Tie at track trials produces controversy but no solutions yet
Allyson Felix and Jeneba Tarmoh could face a run-off or coin flip to decide who will join the Olympic team.
The Associated Press
EUGENE, Ore. — Everybody has an opinion — even Olympic gold medalists — about USA Track and Field's hastily unveiled options for breaking a third-place tie between Allyson Felix and Jeneba Tarmoh, who finished in a dead heat in the 100-meter final at last weekend's Olympic trials.
On Tuesday, three days after they raced, USATF still has no idea when it will be resolved.
The sprinters have until Sunday, when the trials end, to decide if they want a runoff — a winner-take-all race to break the tie — or a flip of a coin to determine who gets the last spot on the London-bound team. One of them can simply bow out, too.
"I honestly can't tell you why a protocol wasn't in place," USATF President Stephanie Hightower said. "No one ever thought through it. The likelihood of it happening didn't cross anybody's minds."
Surprising, since this has happened before — to Hightower, no less.
At the 1984 Olympic trials, she finished in a three-way tie for second place in the hurdles. A grainy photo was used to break the tie and she was the odd person out, failing to earn a spot.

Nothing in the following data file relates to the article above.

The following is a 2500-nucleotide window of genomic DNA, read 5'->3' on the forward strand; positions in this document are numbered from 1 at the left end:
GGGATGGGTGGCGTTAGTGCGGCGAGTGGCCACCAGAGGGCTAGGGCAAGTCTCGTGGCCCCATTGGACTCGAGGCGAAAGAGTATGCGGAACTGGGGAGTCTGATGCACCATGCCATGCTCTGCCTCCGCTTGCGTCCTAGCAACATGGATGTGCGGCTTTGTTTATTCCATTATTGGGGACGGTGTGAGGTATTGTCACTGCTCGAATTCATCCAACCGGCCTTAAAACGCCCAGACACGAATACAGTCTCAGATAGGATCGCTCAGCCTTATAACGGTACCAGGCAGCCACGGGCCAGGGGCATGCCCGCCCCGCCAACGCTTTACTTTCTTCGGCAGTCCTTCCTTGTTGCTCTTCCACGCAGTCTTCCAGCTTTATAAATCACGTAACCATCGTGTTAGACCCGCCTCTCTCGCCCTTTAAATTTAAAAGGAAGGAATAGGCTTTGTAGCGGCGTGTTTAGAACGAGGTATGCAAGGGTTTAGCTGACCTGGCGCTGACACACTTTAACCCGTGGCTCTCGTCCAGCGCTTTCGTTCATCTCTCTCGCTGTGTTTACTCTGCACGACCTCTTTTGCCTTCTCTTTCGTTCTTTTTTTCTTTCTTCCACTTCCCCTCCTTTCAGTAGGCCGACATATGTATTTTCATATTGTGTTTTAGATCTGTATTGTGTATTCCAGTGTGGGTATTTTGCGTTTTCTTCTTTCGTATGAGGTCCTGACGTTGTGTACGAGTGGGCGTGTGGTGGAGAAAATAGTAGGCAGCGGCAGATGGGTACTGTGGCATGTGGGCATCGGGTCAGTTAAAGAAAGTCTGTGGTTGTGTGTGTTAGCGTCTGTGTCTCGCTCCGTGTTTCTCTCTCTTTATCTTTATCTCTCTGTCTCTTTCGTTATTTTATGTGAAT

As for Felix and Tarmoh, they will compete in the 200 meters and after Saturday's final, if both make it, decide what to do next. The trials went on a two-day break Tuesday and will resume Thursday.
So far, the women have been pretty much mum on the matter. Their teammates have not.
"As an athlete, this worries me," said Gatlin, who won the 100 last weekend, but will skip the 200. "Because no one knew about this loophole in the system.
"To run the 100-meter final at the Olympic trials and for it to be decided on a coin toss? It blows my mind."
If left to Greene, an Olympic gold medalist in 2000, he would pick runoff. Maybe.
"That's why you have a coach," he said. "If he said (coin flip), I would have to do that."
Young swimmers rise
Natalie Coughlin, the two-time defending Olympic champion in the 100-meter backstroke, grabbed the next-to-last spot for Wednesday night's final in Omaha, Neb., where the top four qualifiers are all 18 or younger and three of them swam under one minute.
The 29-year-old veteran will be hard-pressed to finish first or second, which she needs to do to secure a spot on her third consecutive Olympic team. Her time of 1 minute, 0.63 seconds Tuesday put her in the final.